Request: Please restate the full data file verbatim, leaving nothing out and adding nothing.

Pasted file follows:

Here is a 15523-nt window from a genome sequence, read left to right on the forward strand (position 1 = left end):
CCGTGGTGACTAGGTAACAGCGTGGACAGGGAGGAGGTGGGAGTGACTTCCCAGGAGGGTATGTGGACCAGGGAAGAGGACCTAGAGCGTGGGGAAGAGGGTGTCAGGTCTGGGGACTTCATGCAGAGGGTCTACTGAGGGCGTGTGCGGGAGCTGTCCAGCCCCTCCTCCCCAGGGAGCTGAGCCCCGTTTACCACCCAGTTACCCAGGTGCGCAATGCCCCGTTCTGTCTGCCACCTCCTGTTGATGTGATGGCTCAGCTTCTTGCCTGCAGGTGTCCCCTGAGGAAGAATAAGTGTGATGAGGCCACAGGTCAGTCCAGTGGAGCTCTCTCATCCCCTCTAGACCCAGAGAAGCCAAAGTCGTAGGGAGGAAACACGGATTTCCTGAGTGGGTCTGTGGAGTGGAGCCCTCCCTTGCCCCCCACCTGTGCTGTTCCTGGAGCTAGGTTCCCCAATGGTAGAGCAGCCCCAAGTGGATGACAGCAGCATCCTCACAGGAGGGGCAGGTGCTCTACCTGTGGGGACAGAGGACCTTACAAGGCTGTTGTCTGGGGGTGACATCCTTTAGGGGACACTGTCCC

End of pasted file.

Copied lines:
Here is a 15523-nt window from a genome sequence, read left to right on the forward strand (position 1 = left end):
CCGTGGTGACTAGGTAACAGCGTGGACAGGGAGGAGGTGGGAGTGACTTCCCAGGAGGGTATGTGGACCAGGGAAGAGGACCTAGAGCGTGGGGAAGAGGGTGTCAGGTCTGGGGACTTCATGCAGAGGGTCTACTGAGGGCGTGTGCGGGAGCTGTCCAGCCCCTCCTCCCCAGGGAGCTGAGCCCCGTTTACCACCCAGTTACCCAGGTGCGCAATGCCCCGTTCTGTCTGCCACCTCCTGTTGATGTGATGGCTCAGCTTCTTGCCTGCAGGTGTCCCCTGAGGAAGAATAAGTGTGATGAGGCCACAGGTCAGTCCAGTGGAGCTCTCTCATCCCCTCTAGACCCAGAGAAGCCAAAGTCGTAGGGAGGAAACACGGATTTCCTGAGTGGGTCTGTGGAGTGGAGCCCTCCCTTGCCCCCCACCTGTGCTGTTCCTGGAGCTAGGTTCCCCAATGGTAGAGCAGCCCCAAGTGGATGACAGCAGCATCCTCACAGGAGGGGCAGGTGCTCTACCTGTGGGGACAGAGGACCTTACAAGGCTGTTGTCTGGGGGTGACATCCTTTAGGGGACACTGTCCC